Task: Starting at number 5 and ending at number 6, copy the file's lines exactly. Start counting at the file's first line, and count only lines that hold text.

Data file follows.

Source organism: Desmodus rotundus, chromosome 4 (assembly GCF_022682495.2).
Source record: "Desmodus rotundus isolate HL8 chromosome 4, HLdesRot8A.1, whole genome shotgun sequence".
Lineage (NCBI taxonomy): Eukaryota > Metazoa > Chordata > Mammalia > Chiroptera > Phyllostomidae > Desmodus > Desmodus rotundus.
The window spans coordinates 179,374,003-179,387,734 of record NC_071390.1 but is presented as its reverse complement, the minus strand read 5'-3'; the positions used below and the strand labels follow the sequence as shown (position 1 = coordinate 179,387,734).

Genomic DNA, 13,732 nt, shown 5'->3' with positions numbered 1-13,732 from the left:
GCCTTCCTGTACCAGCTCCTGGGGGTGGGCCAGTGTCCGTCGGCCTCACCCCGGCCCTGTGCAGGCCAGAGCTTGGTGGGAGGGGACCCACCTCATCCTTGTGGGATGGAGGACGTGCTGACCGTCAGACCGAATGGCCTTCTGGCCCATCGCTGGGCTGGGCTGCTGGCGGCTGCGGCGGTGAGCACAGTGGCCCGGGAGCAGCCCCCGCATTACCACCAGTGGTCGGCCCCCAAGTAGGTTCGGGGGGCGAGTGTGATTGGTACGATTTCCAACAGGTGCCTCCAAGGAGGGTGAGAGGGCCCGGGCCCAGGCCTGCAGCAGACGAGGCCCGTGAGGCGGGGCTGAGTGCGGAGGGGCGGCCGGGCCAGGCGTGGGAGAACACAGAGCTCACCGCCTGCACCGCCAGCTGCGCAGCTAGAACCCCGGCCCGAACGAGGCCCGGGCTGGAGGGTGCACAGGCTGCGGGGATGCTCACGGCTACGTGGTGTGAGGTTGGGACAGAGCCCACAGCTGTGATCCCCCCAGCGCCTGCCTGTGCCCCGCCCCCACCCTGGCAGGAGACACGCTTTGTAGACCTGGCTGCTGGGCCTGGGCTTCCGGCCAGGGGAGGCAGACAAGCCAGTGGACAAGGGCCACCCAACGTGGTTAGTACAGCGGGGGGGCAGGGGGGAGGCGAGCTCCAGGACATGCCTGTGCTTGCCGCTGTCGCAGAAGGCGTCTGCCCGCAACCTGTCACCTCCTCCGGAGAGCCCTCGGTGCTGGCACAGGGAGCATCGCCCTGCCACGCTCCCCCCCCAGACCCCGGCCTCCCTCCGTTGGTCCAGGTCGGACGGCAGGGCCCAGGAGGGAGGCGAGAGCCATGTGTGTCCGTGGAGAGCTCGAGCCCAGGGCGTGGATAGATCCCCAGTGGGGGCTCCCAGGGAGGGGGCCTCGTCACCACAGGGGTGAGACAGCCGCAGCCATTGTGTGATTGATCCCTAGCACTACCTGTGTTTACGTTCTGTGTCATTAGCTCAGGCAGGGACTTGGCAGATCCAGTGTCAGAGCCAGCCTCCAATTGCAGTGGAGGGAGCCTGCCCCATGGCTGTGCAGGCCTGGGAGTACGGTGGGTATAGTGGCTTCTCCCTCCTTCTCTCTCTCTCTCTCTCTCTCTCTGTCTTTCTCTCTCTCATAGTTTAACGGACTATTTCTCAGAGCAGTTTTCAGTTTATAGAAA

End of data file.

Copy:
Genomic DNA, 13,732 nt, shown 5'->3' with positions numbered 1-13,732 from the left:
GCCTTCCTGTACCAGCTCCTGGGGGTGGGCCAGTGTCCGTCGGCCTCACCCCGGCCCTGTGCAGGCCAGAGCTTGGTGGGAGGGGACCCACCTCATCCTTGTGGGATGGAGGACGTGCTGACCGTCAGACCGAATGGCCTTCTGGCCCATCGCTGGGCTGGGCTGCTGGCGGCTGCGGCGGTGAGCACAGTGGCCCGGGAGCAGCCCCCGCATTACCACCAGTGGTCGGCCCCCAAGTAGGTTCGGGGGGCGAGTGTGATTGGTACGATTTCCAACAGGTGCCTCCAAGGAGGGTGAGAGGGCCCGGGCCCAGGCCTGCAGCAGACGAGGCCCGTGAGGCGGGGCTGAGTGCGGAGGGGCGGCCGGGCCAGGCGTGGGAGAACACAGAGCTCACCGCCTGCACCGCCAGCTGCGCAGCTAGAACCCCGGCCCGAACGAGGCCCGGGCTGGAGGGTGCACAGGCTGCGGGGATGCTCACGGCTACGTGGTGTGAGGTTGGGACAGAGCCCACAGCTGTGATCCCCCCAGCGCCTGCCTGTGCCCCGCCCCCACCCTGGCAGGAGACACGCTTTGTAGACCTGGCTGCTGGGCCTGGGCTTCCGGCCAGGGGAGGCAGACAAGCCAGTGGACAAGGGCCACCCAACGTGGTTAGTACAGCGGGGGGGCAGGGGGGAGGCGAGCTCCAGGACATGCCTGTGCTTGCCGCTGTCGCAGAAGGCGTCTGCCCGCAACCTGTCACCTCCTCCGGAGAGCCCTCGGTGCTGGCACAGGGAGCATCGCCCTGCCACGCTCCCCCCCCAGACCCCGGCCTCCCTCCGTTGGTCCAGGTCGGACGGCAGGGCCCAGGAGGGAGGCGAGAGCCATGTGTGTCCGTGGAGAGCTCGAGCCCAGGGCGTGGATAGATCCCCAGTGGGGGCTCCCAGGGAGGGGGCCTCGTCACCACAGGGGTGAGACAGCCGCAGCCATTGTGTGATTGATCCCTAGCACTACCTGTGTTTACGTTCTGTGTCATTAGCTCAGGCAGGGACTTGGCAGATCCAGTGTCAGAGCCAGCCTCCAATTGCAGTGGAGGGAGCCTGCCCCATGGCTGTGCAGGCCTGGGAGTACGGTGGGTATAGTGGCTTCTCCCTCCTTCTCTCTCTCTCTCTCTCTCTCTCTGTCTTTCTCTCTCTCATAGTTTAACGGACTATTTCTCAGAGCAGTTTTCAGTTTATAGAAA